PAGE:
Wednesday, July 27, 2011

Is Your Organization Ready To Go ROWE?

Imagine having the freedom to do your job when and where you want, as long as the work gets done. Sounds like a utopian workplace dream, but not likey to exist in the real world, right?

For some, this dream is a reality. An e-learning specialist at Best Buy completes an entire month of work in two weeks so he can spend the other two weeks following his favorite bands around the country. Sure, he checks in via email and cell phone, but he's out there livin' the dream 50% of the time.

This dream is made possible by ROWE: Results Only Work Environment. What is ROWE? According to Jody Thompson and Cali Ressler, the creators of ROWE, it's a management strategy where employees are evaluated on performance, not presence. Thompson and Ressler say that by focusing on results - and only results - the organization's performance increases while creating the right environment for people to manage all of the demands in their lives.

Here are the 'Nine Commandments' of ROWE:

  1. We do not post office hours or core hours. Our employees know where to be when they need to be there. We don't dictate it. Everybody has complete control over how they spend their time. All the time.
  2. We do not track time for our exempt/salaried workforce. We track work getting done.
  3. There are no hours-worked expectations for exempt/salaried employees. We do not talk about how many hours we work or demand 40, 50, or 60 hours out of people.
  4. We do not have a tele-work policy, handbook or tele-work rules. Tele-work is so 1970's, Work is just work. It doesn't need a location label, And, we don't have flextime.
  5. We do not track PTO (vacation, sick time, personal time, holiday time). It's not a benefit. Unlimited paid time off as long as the work gets done is the contemporary benefit that matters.
  6. Nobody asks permission to go to an appointment, event or any other personal activity. Ever. And they don't have to inform the team or management in an effort to be polite.
  7. We have adopted the Sludge* Eradication Strategy - NO SLUDGE in our workplace.
  8. We NEVER put 'mandatory' on a meeting invite. Every meeting is optional.
  9. We don't have any limits put on how or when we can work: "No E-Mail Fridays" and "No Meeting Wednesdays" don't exist in our organization.

Sounds like a good idea, right? In the right environment it can be. The philosophy lends itself easily to knowledge work. Implementing ROWE in service or industrial environments is more challenging. Best Buy, the original adopter or ROWE, has implemented this strategy in most departments at its Minneapolis headquarters. They've discussed bringing ROWE to the retail floor, but haven't yet figured out how to make it work.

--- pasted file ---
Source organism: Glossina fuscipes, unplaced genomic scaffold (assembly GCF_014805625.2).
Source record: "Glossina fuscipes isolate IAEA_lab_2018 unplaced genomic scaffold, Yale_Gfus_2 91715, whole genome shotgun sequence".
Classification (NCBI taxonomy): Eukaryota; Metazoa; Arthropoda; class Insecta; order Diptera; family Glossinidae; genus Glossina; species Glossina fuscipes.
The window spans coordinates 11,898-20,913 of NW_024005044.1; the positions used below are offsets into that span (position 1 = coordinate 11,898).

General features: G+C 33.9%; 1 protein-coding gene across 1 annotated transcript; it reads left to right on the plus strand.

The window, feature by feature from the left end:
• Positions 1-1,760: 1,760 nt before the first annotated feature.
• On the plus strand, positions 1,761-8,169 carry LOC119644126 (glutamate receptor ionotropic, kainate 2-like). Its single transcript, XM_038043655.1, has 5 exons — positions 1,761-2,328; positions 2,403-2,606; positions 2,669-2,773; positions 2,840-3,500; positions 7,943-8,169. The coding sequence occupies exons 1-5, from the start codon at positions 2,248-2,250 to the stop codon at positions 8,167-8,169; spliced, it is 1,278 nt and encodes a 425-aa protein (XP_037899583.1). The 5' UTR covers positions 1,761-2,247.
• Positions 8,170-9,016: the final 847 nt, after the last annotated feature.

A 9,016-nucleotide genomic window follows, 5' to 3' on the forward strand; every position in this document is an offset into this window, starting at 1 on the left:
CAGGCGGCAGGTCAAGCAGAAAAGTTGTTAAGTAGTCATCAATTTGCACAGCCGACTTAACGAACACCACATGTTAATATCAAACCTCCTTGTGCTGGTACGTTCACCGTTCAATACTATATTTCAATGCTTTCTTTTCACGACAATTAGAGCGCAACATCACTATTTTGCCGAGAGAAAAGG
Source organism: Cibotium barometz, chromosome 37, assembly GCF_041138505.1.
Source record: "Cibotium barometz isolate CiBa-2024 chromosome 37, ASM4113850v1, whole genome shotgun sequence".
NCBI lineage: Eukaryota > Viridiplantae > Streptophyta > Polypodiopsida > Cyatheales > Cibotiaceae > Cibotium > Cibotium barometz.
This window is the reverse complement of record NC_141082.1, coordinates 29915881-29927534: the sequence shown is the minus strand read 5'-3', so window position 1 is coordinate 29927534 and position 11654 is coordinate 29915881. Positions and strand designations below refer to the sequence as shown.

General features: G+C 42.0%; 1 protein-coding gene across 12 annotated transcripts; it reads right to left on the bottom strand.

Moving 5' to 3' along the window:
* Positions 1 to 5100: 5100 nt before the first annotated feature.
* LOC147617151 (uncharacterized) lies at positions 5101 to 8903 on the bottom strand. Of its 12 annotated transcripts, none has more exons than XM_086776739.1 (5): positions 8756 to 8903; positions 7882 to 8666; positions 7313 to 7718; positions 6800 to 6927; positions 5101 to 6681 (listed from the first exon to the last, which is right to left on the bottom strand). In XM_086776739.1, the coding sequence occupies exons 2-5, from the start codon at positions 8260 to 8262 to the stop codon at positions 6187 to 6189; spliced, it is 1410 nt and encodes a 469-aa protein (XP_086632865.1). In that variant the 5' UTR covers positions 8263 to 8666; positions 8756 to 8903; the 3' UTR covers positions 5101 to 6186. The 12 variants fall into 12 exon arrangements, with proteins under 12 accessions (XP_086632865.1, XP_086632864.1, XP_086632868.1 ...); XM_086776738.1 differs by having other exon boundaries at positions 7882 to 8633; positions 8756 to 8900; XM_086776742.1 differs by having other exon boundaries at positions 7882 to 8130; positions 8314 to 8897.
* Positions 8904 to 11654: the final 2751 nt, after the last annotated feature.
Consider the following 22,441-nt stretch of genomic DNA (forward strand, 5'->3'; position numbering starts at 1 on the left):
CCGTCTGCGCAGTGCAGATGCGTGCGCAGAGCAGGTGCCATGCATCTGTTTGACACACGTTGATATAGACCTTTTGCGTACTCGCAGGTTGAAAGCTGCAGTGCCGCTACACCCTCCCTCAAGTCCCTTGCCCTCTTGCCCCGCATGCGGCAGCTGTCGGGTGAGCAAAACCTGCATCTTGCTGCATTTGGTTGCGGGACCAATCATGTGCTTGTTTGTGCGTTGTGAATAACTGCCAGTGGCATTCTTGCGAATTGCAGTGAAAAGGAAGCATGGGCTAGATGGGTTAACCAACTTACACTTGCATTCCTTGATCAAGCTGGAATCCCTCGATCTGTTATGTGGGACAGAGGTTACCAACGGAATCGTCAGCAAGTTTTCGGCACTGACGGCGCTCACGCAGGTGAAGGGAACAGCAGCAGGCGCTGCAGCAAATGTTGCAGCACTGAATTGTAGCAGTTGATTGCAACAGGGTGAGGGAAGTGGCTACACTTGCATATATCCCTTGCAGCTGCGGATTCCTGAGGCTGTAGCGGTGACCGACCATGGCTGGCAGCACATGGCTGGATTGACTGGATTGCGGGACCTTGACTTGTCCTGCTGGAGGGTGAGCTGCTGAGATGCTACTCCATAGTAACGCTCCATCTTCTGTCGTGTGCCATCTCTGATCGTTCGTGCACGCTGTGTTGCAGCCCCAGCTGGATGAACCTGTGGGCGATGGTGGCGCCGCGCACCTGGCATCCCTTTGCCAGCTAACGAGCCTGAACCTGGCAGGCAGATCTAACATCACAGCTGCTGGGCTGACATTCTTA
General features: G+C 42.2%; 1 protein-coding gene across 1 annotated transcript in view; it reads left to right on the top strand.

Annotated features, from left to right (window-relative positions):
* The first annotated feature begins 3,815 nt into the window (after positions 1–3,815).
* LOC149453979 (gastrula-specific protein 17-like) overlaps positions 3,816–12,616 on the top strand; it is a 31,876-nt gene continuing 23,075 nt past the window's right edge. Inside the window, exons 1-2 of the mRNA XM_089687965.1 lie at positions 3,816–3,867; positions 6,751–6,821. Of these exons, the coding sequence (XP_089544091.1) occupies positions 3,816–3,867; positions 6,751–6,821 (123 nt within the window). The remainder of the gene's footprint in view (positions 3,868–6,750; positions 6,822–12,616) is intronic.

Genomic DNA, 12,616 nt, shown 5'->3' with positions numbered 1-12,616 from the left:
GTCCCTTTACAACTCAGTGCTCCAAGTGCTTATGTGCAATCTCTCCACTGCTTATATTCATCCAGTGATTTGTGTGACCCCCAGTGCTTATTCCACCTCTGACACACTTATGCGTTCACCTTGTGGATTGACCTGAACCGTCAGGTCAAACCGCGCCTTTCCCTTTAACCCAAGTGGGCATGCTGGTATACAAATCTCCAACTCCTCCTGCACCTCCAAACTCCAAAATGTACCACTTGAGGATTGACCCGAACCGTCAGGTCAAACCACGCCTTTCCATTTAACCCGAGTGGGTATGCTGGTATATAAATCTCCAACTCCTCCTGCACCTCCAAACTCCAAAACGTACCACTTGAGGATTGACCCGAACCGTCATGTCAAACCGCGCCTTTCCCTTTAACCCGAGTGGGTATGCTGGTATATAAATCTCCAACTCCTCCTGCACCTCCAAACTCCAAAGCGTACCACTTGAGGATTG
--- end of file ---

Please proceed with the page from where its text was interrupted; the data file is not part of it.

The success - or failure - of ROWE also depends on the people. This strategy can only be effective if managers are goal-oriented. In traditional work environments, employees often complain that they can't be measured by results because their managers don't articulate what they want them to accomplish. ROWE only works if managers figure out what they want done and effectively communicate that to employees.

Employees have to do their part too. ROWE requires self-motivation. Managers aren't "supervising" - employees are essentially supervising their activities and how they spend their time themselves. Not all employees are up to this challenge. Two years after implementing ROWE, Best Buy's involuntary termination rate in three ROWE departments increased an average of 77 percent.

Not only do you need the right kind of people for ROWE to work, you need to figure out some regulatory issues. For non-exempt workers, ROWE appears to be in direct conflict with wage and hour laws. If employees don't track their time, employers won't know if - or how much - overtime pay is required. The FLSA makes it impossible to implement a pure ROWE strategy for non-exempt employees.

Is ROWE right for your organization? It's hard to say. On paper it seems like a great idea. In reality, there are some serious issues that have to be figured out to make it work.

*According to Thopson and Ressler, sludge is "skeptical, critical and often downright passive aggressive comments made by others who don't understand what a Results-Only Work Environment is all about." Examples of sludge can be found here.

Stephanie R. Thomas is an economic and statistical consultant specializing in EEO issues and employment litigation risk management. For more than twelve years, she's been working with business and government agencies like the DOJ and the FProactive Employer Podcast and is the founder of Thomas Econometrics. Follow her on Twitter at ProactiveStats.BI, providing expert analysis. Stephanie's articles have been published in Bloomberg Law Report, Corporate Counselor, and other professional journals.

Thanks to Stephanie R. Thomas / Compensation Café


No comments: